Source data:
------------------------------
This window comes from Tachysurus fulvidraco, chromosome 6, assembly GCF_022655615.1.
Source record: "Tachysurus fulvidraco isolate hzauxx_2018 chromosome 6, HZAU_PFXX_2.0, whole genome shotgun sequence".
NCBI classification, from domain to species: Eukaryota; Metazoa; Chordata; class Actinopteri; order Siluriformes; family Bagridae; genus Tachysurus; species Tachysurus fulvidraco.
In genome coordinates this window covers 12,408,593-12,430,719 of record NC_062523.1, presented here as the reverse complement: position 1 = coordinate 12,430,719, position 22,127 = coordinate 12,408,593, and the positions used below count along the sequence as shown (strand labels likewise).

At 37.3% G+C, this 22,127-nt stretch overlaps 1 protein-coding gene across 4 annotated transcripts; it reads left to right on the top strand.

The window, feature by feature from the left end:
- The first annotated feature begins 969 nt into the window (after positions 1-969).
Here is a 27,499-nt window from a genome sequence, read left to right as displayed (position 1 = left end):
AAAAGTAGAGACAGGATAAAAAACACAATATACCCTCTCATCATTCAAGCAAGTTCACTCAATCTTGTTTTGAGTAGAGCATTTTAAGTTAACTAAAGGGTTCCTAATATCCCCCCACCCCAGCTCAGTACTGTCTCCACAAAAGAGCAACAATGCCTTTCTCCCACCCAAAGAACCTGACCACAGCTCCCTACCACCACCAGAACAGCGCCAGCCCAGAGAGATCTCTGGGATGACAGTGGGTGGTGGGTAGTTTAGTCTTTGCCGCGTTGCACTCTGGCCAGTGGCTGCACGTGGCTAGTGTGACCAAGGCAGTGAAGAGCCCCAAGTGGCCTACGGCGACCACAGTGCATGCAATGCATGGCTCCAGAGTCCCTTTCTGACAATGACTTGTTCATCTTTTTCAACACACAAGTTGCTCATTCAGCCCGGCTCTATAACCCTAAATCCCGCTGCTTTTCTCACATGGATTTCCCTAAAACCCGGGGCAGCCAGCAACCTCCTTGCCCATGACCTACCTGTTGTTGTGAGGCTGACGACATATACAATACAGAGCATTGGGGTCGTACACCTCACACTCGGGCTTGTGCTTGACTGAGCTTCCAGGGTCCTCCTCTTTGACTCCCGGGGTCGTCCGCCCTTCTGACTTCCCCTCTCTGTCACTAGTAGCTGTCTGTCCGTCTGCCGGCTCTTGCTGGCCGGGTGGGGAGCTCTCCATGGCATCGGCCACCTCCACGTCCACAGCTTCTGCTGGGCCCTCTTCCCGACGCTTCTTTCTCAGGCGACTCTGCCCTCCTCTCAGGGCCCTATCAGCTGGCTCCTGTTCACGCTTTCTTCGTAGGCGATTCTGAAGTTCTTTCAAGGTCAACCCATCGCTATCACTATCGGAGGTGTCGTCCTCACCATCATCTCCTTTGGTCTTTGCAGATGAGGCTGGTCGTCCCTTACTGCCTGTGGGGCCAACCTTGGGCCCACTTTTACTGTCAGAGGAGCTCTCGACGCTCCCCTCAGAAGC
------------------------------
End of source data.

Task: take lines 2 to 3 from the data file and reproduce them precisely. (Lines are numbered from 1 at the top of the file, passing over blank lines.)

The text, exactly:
Source record: "Tachysurus fulvidraco isolate hzauxx_2018 chromosome 6, HZAU_PFXX_2.0, whole genome shotgun sequence".
NCBI classification, from domain to species: Eukaryota; Metazoa; Chordata; class Actinopteri; order Siluriformes; family Bagridae; genus Tachysurus; species Tachysurus fulvidraco.